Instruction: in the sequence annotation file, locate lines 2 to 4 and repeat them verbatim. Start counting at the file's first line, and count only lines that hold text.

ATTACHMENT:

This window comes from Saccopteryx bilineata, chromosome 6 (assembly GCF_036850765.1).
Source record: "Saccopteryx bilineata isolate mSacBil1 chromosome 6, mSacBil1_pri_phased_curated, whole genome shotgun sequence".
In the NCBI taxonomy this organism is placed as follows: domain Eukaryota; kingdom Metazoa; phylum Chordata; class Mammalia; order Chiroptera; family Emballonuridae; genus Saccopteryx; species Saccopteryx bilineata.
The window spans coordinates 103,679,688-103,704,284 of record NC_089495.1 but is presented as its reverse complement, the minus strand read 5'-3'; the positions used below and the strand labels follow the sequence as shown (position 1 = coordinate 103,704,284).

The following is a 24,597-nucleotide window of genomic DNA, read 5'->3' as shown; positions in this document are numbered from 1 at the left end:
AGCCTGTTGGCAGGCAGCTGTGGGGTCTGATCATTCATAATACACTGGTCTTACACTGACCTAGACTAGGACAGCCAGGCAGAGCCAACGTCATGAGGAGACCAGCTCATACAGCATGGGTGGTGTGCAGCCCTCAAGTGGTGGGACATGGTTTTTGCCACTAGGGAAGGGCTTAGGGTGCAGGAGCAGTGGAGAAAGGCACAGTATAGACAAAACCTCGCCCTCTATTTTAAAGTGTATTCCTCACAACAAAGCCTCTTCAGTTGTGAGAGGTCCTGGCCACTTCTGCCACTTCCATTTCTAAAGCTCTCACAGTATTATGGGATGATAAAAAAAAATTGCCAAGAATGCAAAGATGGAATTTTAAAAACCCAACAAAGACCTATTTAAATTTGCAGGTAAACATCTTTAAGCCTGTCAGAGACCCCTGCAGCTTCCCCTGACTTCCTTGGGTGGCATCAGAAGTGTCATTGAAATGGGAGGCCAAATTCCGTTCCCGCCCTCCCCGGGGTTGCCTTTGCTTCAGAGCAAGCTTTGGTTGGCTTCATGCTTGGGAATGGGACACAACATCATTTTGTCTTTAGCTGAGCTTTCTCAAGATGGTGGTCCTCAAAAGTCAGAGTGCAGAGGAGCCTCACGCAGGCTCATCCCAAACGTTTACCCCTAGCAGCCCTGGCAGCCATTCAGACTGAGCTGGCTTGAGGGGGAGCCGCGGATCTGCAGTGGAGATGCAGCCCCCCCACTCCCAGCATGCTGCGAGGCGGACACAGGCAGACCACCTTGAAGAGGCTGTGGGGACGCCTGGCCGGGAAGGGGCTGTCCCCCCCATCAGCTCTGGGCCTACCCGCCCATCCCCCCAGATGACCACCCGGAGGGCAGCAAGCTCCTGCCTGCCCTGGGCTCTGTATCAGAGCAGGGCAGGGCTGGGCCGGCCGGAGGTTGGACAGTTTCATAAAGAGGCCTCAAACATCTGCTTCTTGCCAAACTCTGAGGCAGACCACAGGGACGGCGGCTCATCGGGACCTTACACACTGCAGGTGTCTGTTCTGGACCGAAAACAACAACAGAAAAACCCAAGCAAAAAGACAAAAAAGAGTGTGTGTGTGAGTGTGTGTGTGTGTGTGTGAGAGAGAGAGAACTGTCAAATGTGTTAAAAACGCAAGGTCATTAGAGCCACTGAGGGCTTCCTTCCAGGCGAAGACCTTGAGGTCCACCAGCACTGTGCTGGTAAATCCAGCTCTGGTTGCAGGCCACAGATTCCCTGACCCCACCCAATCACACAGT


Source record: "Saccopteryx bilineata isolate mSacBil1 chromosome 6, mSacBil1_pri_phased_curated, whole genome shotgun sequence".
In the NCBI taxonomy this organism is placed as follows: domain Eukaryota; kingdom Metazoa; phylum Chordata; class Mammalia; order Chiroptera; family Emballonuridae; genus Saccopteryx; species Saccopteryx bilineata.
The window spans coordinates 103,679,688-103,704,284 of record NC_089495.1 but is presented as its reverse complement, the minus strand read 5'-3'; the positions used below and the strand labels follow the sequence as shown (position 1 = coordinate 103,704,284).